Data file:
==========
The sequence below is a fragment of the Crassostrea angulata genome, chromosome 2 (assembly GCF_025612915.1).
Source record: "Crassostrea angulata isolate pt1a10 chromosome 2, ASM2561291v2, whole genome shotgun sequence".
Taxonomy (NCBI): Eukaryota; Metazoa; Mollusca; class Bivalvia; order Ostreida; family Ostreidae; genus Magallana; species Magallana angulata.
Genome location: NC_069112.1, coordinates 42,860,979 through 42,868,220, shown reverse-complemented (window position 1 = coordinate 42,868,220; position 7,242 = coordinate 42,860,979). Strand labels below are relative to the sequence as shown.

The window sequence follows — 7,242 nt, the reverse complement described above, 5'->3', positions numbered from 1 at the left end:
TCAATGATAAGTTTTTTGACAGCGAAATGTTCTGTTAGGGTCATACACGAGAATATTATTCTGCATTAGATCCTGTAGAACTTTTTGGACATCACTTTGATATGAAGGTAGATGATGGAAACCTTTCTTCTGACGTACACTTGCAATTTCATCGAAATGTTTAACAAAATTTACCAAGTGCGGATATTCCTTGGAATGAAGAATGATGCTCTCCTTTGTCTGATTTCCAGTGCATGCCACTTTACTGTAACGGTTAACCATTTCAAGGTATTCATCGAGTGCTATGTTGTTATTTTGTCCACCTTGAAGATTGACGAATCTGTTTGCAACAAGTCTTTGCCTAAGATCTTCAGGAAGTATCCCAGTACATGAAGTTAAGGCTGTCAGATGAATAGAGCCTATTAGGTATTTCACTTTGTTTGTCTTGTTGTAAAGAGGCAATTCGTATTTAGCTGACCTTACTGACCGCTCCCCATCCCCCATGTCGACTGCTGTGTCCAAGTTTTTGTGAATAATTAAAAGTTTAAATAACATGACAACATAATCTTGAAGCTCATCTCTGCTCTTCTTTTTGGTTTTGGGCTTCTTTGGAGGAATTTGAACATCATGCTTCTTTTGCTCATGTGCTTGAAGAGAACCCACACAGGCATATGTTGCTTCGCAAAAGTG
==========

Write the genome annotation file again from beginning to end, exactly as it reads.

The sequence below is a fragment of the Crassostrea angulata genome, chromosome 2 (assembly GCF_025612915.1).
Source record: "Crassostrea angulata isolate pt1a10 chromosome 2, ASM2561291v2, whole genome shotgun sequence".
Taxonomy (NCBI): Eukaryota; Metazoa; Mollusca; class Bivalvia; order Ostreida; family Ostreidae; genus Magallana; species Magallana angulata.
Genome location: NC_069112.1, coordinates 42,860,979 through 42,868,220, shown reverse-complemented (window position 1 = coordinate 42,868,220; position 7,242 = coordinate 42,860,979). Strand labels below are relative to the sequence as shown.

The window sequence follows — 7,242 nt, the reverse complement described above, 5'->3', positions numbered from 1 at the left end:
TCAATGATAAGTTTTTTGACAGCGAAATGTTCTGTTAGGGTCATACACGAGAATATTATTCTGCATTAGATCCTGTAGAACTTTTTGGACATCACTTTGATATGAAGGTAGATGATGGAAACCTTTCTTCTGACGTACACTTGCAATTTCATCGAAATGTTTAACAAAATTTACCAAGTGCGGATATTCCTTGGAATGAAGAATGATGCTCTCCTTTGTCTGATTTCCAGTGCATGCCACTTTACTGTAACGGTTAACCATTTCAAGGTATTCATCGAGTGCTATGTTGTTATTTTGTCCACCTTGAAGATTGACGAATCTGTTTGCAACAAGTCTTTGCCTAAGATCTTCAGGAAGTATCCCAGTACATGAAGTTAAGGCTGTCAGATGAATAGAGCCTATTAGGTATTTCACTTTGTTTGTCTTGTTGTAAAGAGGCAATTCGTATTTAGCTGACCTTACTGACCGCTCCCCATCCCCCATGTCGACTGCTGTGTCCAAGTTTTTGTGAATAATTAAAAGTTTAAATAACATGACAACATAATCTTGAAGCTCATCTCTGCTCTTCTTTTTGGTTTTGGGCTTCTTTGGAGGAATTTGAACATCATGCTTCTTTTGCTCATGTGCTTGAAGAGAACCCACACAGGCATATGTTGCTTCGCAAAAGTG